Sikkim in the Northeast Council

IF ANYTHING, THE move to induct Sikkim as the eighth member of the Northeast Council (NEC) may have come a little late in the day. The integration with the region should have been accomplished long ago to make them the `Eight sister States of the Northeast'. Now that the Union Home Minister, Mr. L. K. Advani, has announced the decision at the 43rd meeting of the NEC, it should take some time for the legislative and administrative formalities to be completed. It makes sense to make Sikkim part of the NEC so that it can form part of any regional plan for development. As Mr. Advani noted, development, peace and security hold the key to the future of the Northeast and in a way are interlinked issues. They have to be viewed and achieved in tandem and that remains the major challenge facing the NEC.

Many suggestions were thrown up at the recent NEC meeting. The Finance Minister, Mr. Yashwant Sinha, made the point that resources were not a constraint, but utilisation of allotted funds remained the main hurdle to development. The State Governments should revamp their administration to monitor the implementation of projects and programmes to ensure that the resources were fully utilised. The Chairman of the NEC and the Assam Governor, Lt. Gen. (retd.) S. K. Sinha, has come up with the backup solution to deal with this problem - to allot the non- lapsable pool of funds to the Council on a 100 per cent grant basis. But there is also the need for an equitable formula for the distribution of resources to the sister-States, who only keep clamouring for the reimbursement of all expenditure related to security in the region. Lt. Gen. Sinha should bring his experience and administrative skills to play in revitalising the NEC and making it a dynamic and vibrant instrument of development and monitoring for the whole region. On its success and institutional support will depend the successful implementation of all development projects.

A major package for the Northeast will be the ambitious Rs. 220- crore information technology network for the region. This would cover all the eight States. But in the first phase, it will link 25 blocks, with a dozen of them in Assam. Given the security environment and the difficulty in funnelling investments into the region, it makes sense to focus on sectors such as IT. Communications and connectivity form the backbone of any IT network. Keeping in mind the high literacy rate in the region, it should not take long to impart computer education in schools and through private enterprise to develop IT skills. But not many people would be able to afford a computer on their own, which makes it imperative to go in for internet booths or cybercafes on the lines of the STD booths. The more efficient States could go in for IT parks to tap the talents of the people and open up avenues for investment.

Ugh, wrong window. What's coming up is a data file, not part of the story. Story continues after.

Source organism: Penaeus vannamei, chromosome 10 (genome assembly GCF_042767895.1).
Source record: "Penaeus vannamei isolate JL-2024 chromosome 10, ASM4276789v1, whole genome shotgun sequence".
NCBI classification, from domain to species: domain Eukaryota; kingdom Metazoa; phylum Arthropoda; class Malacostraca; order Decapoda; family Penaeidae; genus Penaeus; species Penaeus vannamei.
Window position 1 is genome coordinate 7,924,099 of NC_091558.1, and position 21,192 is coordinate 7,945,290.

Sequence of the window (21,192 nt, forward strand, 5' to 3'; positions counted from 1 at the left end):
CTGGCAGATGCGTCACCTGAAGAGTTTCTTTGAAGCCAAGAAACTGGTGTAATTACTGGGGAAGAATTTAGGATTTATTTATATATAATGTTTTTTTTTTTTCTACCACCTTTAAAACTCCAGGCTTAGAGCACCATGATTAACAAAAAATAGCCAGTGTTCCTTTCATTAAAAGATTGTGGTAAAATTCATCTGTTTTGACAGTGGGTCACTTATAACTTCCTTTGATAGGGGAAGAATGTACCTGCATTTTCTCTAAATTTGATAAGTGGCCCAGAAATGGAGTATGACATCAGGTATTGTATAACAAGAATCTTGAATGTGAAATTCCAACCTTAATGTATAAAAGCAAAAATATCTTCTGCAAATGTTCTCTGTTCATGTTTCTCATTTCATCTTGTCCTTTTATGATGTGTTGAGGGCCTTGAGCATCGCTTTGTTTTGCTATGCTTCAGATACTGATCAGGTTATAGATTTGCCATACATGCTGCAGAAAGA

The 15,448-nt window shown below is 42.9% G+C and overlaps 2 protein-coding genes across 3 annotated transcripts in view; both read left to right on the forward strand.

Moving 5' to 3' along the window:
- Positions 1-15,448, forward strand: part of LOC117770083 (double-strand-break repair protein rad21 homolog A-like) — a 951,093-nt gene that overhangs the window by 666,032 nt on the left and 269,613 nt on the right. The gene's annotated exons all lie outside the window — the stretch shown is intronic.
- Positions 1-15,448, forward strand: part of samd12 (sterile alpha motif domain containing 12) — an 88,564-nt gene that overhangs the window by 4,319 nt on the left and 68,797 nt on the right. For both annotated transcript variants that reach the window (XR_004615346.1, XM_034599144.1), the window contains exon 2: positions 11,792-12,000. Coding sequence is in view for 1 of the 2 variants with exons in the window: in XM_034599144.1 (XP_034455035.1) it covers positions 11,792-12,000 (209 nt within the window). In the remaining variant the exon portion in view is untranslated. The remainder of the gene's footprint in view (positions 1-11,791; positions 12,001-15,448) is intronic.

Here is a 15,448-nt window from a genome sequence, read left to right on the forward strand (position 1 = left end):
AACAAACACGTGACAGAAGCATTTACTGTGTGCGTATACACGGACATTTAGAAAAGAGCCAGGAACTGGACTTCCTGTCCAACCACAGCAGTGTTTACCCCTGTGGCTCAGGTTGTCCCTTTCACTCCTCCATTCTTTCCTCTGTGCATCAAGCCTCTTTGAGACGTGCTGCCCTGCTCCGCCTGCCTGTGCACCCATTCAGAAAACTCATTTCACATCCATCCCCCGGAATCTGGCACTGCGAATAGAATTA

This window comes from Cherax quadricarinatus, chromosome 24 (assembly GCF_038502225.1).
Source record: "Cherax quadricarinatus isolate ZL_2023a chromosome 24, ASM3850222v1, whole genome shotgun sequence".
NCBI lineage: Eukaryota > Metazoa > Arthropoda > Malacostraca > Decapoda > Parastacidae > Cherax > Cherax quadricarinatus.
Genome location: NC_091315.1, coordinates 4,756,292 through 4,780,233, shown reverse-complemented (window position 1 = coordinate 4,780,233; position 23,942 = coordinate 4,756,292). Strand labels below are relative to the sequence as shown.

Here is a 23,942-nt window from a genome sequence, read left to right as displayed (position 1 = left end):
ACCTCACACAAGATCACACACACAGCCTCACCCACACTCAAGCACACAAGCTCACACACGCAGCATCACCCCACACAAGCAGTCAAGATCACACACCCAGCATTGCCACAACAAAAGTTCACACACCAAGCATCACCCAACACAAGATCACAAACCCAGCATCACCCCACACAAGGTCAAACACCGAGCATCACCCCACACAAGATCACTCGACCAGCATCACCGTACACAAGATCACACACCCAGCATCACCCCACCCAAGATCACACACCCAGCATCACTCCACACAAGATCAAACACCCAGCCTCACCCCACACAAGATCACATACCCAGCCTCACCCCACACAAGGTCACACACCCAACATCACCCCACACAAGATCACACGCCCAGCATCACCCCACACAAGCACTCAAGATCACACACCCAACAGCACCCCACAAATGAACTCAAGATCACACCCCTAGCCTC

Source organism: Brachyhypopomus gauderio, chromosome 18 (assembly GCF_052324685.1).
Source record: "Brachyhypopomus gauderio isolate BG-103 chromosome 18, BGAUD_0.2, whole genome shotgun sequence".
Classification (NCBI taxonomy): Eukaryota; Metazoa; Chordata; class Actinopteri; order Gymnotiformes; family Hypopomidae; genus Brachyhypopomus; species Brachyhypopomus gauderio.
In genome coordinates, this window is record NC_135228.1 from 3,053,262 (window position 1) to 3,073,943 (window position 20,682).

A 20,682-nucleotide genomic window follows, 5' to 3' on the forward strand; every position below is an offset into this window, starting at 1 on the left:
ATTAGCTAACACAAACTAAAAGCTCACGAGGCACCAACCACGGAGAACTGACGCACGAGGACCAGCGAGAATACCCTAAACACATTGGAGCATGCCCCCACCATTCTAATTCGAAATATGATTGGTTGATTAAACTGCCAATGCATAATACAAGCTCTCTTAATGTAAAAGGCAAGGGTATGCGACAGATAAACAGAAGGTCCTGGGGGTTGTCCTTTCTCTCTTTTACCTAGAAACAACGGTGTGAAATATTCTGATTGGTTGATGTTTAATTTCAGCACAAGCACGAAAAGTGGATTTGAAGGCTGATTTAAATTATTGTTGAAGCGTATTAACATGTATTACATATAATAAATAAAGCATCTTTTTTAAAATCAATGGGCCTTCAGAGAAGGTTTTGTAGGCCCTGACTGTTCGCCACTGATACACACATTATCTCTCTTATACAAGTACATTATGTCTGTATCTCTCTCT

Since the individual State Governments have not been very successful in implementing Centrally-funded industrial projects in the past, there is a case for the NEC to take on a more pivotal role in choosing the right locations for new ventures and then monitoring the implementation on a time-bound basis. The Council must ensure that the Prime Minister's special package for the Northeast is translated into projects and programmes that can be taken up within the next five years. Development of highways, transport and communications must get the top priority so that the natural resources and the tourism potential of the region can be fully harnessed. Above all, the Council must bring about a regional identity, coordination and `co-petition' among the sister States to spark a healthy rivalry in development and removal of regional imbalances. Empowerment and economic development of the people alone can bring peace and prosperity.